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Pablo Picasso

Pablo Picasso stands out as the quintessential 20th century artist: his legacy encompasses a broad range of styles, several decades of close-knit relationship with European culture, and an intense, vibrant artistic evolution.

A child prodigy, Picasso started working in realism, progressing in his twenties into the “Blue Period,” and subsequently “Rose Period” – two personal styles that established him as a major artist, and presented the world with some of the most moving images ever put on canvas.

His next step, the development of Cubism, marked a culmination point in abstract art: today Picasso's cubist paintings (and such prototypes as Les Demoiselles D'Avignon), as well as their collage and mixed media counterparts are placed among the highest achievements of contemporary Western civilization.

Picasso late oeuvre involved drawing, sculpture, ceramics, and creation of pieces that quote other painters' work. He painted in Surrealist, and Classicist styles, eventually settling for an eclectic mix of trends, designed to match his individual artistic vision.

Pablo Picasso Photograph
Pablo Picasso Photograph

Decorating with Picasso Prints

The prestige and recognition of the name Picasso is so high, that it's practically impossible to go wrong when decorating with prints, posters, tapestries, and other form of wall art reproducing his work.

The artwork can be categorized, in general terms, as either figurative (mostly early pieces, in particular from blue and Rose periods), and abstract (Cubism in all its subgenres and trends). Various combinations of surrealism and eclectic styles unique to Picasso involve both figurative and abstract elements.

The Blue Period

This stage in the artist's career includes some of his most emotional and sentimentally revelatory and loaded pieces. The color blue – in its many shades and tints – permeates the compositions, dominating the palette unreservedly, conveying a profound, inescapable sadness. It is known historically that the trigger for this creative period in young Picasso's life was the death of a very close friend (Carlos Casemagas), one who the painter grieved deeply.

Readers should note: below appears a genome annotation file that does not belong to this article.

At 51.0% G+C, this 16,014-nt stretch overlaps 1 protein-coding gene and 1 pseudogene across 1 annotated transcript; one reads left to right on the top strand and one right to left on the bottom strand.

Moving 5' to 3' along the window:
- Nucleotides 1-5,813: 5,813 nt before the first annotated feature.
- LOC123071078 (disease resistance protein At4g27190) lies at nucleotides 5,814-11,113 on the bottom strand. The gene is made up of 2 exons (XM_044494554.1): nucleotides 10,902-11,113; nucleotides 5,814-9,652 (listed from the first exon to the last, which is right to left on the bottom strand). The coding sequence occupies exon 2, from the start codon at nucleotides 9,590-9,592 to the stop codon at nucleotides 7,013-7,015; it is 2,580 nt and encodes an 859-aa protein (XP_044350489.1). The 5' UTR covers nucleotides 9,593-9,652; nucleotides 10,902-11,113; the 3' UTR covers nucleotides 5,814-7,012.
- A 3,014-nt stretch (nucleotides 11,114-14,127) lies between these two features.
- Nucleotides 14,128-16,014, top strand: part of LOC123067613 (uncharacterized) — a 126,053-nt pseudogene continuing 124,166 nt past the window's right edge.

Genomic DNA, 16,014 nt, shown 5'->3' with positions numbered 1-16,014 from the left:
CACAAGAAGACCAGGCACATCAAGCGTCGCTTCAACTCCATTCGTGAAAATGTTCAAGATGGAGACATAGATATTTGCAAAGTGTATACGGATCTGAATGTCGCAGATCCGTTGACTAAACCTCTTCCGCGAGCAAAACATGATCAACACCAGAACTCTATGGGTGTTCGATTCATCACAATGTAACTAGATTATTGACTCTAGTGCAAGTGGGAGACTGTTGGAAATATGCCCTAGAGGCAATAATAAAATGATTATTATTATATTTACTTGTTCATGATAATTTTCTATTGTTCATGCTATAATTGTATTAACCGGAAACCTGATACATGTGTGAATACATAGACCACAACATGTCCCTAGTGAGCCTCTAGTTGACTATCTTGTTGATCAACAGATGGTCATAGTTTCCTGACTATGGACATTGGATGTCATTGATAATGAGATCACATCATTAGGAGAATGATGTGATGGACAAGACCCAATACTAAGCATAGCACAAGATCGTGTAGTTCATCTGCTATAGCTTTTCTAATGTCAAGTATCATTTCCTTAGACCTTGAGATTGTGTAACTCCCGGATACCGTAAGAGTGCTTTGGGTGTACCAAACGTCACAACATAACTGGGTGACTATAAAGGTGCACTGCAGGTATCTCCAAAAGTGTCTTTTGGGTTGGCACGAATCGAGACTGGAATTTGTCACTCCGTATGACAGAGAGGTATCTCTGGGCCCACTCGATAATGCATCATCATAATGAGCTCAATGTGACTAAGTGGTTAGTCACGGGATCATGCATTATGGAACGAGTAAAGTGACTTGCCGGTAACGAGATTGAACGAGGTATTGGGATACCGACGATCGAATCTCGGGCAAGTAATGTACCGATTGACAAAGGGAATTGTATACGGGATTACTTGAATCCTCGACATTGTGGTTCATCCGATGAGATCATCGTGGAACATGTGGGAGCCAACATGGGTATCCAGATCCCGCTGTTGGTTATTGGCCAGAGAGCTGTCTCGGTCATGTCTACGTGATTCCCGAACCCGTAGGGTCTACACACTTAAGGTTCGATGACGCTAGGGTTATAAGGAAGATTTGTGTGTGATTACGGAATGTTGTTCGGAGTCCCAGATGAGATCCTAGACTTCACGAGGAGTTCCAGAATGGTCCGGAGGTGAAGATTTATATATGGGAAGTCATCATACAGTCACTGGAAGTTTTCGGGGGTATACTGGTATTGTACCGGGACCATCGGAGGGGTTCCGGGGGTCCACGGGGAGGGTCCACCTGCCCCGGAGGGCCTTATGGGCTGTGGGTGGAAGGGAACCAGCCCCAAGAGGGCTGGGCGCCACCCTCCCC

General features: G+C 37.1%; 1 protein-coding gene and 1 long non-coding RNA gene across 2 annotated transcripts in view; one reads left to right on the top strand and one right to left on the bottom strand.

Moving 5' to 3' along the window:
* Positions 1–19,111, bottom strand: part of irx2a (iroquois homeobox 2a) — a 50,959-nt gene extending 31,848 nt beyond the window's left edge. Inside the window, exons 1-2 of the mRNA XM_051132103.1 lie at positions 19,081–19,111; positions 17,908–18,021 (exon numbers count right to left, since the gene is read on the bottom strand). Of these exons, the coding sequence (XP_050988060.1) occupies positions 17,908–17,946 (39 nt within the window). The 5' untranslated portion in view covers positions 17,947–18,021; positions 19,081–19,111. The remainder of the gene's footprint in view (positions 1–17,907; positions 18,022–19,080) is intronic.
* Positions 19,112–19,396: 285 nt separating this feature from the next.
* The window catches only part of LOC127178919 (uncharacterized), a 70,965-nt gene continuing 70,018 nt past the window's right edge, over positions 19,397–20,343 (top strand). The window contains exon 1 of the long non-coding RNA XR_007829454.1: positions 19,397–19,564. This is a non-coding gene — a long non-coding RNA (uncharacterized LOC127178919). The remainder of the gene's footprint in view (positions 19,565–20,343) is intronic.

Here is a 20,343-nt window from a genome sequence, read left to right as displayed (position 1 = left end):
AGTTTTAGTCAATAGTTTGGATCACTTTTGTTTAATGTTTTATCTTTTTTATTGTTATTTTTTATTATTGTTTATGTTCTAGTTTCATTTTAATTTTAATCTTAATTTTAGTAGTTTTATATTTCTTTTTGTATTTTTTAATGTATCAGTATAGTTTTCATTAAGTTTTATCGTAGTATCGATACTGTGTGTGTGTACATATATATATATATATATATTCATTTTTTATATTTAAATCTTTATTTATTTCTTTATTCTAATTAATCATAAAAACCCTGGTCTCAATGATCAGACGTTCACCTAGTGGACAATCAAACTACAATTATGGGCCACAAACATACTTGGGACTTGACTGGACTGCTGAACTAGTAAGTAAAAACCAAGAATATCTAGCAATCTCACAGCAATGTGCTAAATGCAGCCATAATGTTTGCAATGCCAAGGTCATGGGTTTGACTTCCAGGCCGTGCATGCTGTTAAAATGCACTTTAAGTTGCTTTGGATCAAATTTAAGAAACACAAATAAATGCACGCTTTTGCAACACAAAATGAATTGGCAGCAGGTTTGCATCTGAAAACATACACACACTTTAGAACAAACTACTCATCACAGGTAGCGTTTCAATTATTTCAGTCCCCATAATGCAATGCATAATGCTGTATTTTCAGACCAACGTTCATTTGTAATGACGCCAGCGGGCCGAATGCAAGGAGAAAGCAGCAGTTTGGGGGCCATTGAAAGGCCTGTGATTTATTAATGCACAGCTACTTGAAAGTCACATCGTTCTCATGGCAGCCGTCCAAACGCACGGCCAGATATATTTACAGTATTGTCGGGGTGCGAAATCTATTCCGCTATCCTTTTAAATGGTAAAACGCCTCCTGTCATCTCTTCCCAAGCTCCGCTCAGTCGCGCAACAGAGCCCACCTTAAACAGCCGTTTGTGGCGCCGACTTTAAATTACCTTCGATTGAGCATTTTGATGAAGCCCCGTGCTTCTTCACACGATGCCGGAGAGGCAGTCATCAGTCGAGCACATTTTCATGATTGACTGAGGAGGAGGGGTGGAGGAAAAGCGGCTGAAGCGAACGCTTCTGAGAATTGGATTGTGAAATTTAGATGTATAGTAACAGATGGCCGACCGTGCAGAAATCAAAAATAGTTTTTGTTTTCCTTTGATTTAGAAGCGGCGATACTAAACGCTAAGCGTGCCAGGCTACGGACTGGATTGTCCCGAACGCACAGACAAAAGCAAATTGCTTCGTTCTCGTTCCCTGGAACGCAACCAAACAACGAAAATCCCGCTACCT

Paintings

  • The Old Guitarist constitutes a rare piece in that it focuses on a single large figure (many of the Blue Period paintings portray familial or social groups), apparently of a blind and very old man: his legs form an “X”, and his torso and guitar also criss-cross to imply this shape. The sense of defeat and loss is countered by compositional sweetness and the implication of a distant guitar sound – the overall emotional mix is at once timeless and immediate. A quintessential “blue” work.

  • La Vie is another blue classic: an enigmatic painting that seems to tap into universal themes of love, family, and birth. Though imbued with the cool color, it is not alien to serene optimism – the balance between the mother and the couple is soothing, and the large bed in between also brings to mind comfort and warmth.

  • Boy with a Pipe stands out as one of Picasso's best known Rose Period paintings. The background is reddish in tone, while the model wears a blue garment (both referencing the previous stage and acting as palette balance for the backdrop); he could be one of the clowns or actors Picasso lived among (and depicted) at that time. The general tone of the piece denotes a transition towards a more rounded, multi-dimensional view of life – Picasso has overcome his grief, and reveals notes of optimism and joy for life. Maternity, another work from that time, expands the emotional palette by adding shades of tenderness, unconditional love, and security.

  • Les Demoiselles D'Avignon, probably Picasso's most controversial and influential work, marks a transition towards abstract art, and includes notable African influences (masks in particular). Its unrepenting, bold subjects emit raw energy that would come to define much of 20th century's cultural climate, even after the wars.

  • Three Musicians and The Lesson demonstrate Picasso's mastery of the Cubist style – of which he was one of the inventors – deconstructed shapes that tentatively form a human shape, rich use of color complements the composition and helps decipher it and, ironic, multi-faceted atmosphere that oozes maturity and almost philosophical wisdom. Our favorite pieces. Guernica, a later creation, combines above mentioned cubist elements with earlier African patterns, adds a few touches of surrealism, and desaturates the palette – resulting in an immensely powerful anti-war statement, filled with sadness, agony, and rage.

  • Animals, all drawn in schematic and largely caricaturist fashion unveil the comic and kind-hearted side of Pablo Picasso. Mice, dogs, penguins, owls, camels, butterflies, horses, and other subjects emerge in linear (usually a single line does the entire job), yet characteristic and smile-inducing images.

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